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If You Follow These Signs, You'll Flush With Success: #WorldToiletDay

You'd think that everyone on the planet would know how to use a flush toilet: Flip open the cover, assume the position and go.

But for many people, the flush toilet is a UFO — an unfamiliar flowing object.

Nearly 2 billion people in the world use pit latrines, one of the most common kinds of disposal systems for human waste in low-income countries. Squat toilets are still popular in East Asia and the Middle East. And almost 2.4 billion people have no access to toilets or latrines at all — that's one out of three earth citizens.

Adam Drolet, project manager for PATH's WASH initiative, says these folks might go in open fields, on other people's property or even in a plastic bag, which is tossed outside and known as a "flying toilet."

So a newcomer to the flush toilet might be confused.

Drolet learned that fact when he was working on a latrine project for the Peace Corps in Paraguay in 2008.

"We started noticing footprints and shoeprints on the toilet seats," he says. "Turns out people felt much more comfortable in the squat position and wanted to continue squatting when 'going,' even if this meant perching and balancing on the skinny, rounded ceramic seat."

For the benefit of the uninitiated, bathrooms around the world have diagrams and signs to teach what you've gotta know when you've gotta go. And since today is World Toilet Day, we thought it'd be a good occasion to share the knowledge.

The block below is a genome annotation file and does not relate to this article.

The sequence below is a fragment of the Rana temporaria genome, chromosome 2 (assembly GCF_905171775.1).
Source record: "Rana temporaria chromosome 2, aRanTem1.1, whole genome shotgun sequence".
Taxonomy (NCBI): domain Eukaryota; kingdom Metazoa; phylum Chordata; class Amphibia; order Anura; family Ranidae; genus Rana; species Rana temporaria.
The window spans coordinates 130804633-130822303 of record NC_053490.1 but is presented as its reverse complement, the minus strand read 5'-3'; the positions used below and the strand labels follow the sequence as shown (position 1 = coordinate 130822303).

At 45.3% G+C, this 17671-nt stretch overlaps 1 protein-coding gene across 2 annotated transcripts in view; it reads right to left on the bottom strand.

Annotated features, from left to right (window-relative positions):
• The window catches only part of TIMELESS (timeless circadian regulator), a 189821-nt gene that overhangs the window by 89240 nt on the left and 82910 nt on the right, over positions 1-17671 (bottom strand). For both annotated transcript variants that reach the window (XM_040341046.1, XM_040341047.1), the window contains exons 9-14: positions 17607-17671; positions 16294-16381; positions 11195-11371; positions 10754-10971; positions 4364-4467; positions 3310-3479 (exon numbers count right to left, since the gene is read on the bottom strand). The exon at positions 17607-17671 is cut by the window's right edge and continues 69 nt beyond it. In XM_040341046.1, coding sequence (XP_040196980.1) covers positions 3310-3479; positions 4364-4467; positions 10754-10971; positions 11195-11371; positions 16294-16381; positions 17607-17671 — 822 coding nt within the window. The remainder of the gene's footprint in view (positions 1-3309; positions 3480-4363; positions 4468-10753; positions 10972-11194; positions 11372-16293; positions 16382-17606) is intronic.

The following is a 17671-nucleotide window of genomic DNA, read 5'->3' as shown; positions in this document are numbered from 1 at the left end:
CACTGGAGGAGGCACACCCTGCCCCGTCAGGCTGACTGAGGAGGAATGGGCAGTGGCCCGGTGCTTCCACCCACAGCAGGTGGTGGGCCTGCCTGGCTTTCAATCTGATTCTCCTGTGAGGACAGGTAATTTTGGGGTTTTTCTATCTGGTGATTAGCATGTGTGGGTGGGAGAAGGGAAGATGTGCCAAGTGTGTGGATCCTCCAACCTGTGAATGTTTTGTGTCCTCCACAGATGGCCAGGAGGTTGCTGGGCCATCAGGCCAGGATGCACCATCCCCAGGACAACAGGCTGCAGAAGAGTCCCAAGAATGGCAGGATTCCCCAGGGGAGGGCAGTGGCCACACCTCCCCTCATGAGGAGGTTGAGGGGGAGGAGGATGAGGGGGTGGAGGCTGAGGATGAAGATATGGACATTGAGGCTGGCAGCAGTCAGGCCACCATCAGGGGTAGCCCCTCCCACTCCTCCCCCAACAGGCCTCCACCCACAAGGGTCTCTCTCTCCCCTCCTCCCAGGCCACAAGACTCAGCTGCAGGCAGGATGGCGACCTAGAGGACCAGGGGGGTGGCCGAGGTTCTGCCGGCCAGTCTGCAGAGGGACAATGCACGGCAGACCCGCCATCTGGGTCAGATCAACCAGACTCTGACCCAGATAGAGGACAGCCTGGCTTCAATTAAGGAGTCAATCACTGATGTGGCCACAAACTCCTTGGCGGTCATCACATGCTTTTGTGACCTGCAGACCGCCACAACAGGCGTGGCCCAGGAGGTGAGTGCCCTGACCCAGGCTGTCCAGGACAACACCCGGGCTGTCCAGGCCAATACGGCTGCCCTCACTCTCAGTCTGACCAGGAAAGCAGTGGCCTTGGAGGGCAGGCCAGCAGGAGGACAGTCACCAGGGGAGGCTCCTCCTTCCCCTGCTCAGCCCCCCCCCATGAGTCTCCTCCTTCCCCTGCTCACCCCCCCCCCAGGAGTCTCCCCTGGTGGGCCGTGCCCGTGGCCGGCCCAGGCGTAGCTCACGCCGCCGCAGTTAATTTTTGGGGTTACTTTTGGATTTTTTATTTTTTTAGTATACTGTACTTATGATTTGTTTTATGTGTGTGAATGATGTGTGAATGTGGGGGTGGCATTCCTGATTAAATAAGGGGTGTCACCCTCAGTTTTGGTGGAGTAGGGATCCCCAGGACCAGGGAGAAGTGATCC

(But we have to ask: Do they all do a good job putting you in the loop for the loo?)

Thailand: Stand on the floor, not the toilet bowl.

Poland: Don't forget to pull your pants down.

Czech Republic: Step-by-step directions

Australia: Don't hover over the toilet.

Japan: Toilet paper apparently dissolves...

China: Try to have a little aim.

Malaysia: Don't flush the toilet with your feet.

United Arab Emirates: Keep the bathroom clean... and don't do these three things.

India: Do not squat!

Copyright 2021 NPR. To see more, visit https://www.npr.org.

Malaka Gharib is the deputy editor and digital strategist on NPR's global health and development team. She covers topics such as the refugee crisis, gender equality and women's health. Her work as part of NPR's reporting teams has been recognized with two Gracie Awards: in 2019 for How To Raise A Human, a series on global parenting, and in 2015 for #15Girls, a series that profiled teen girls around the world.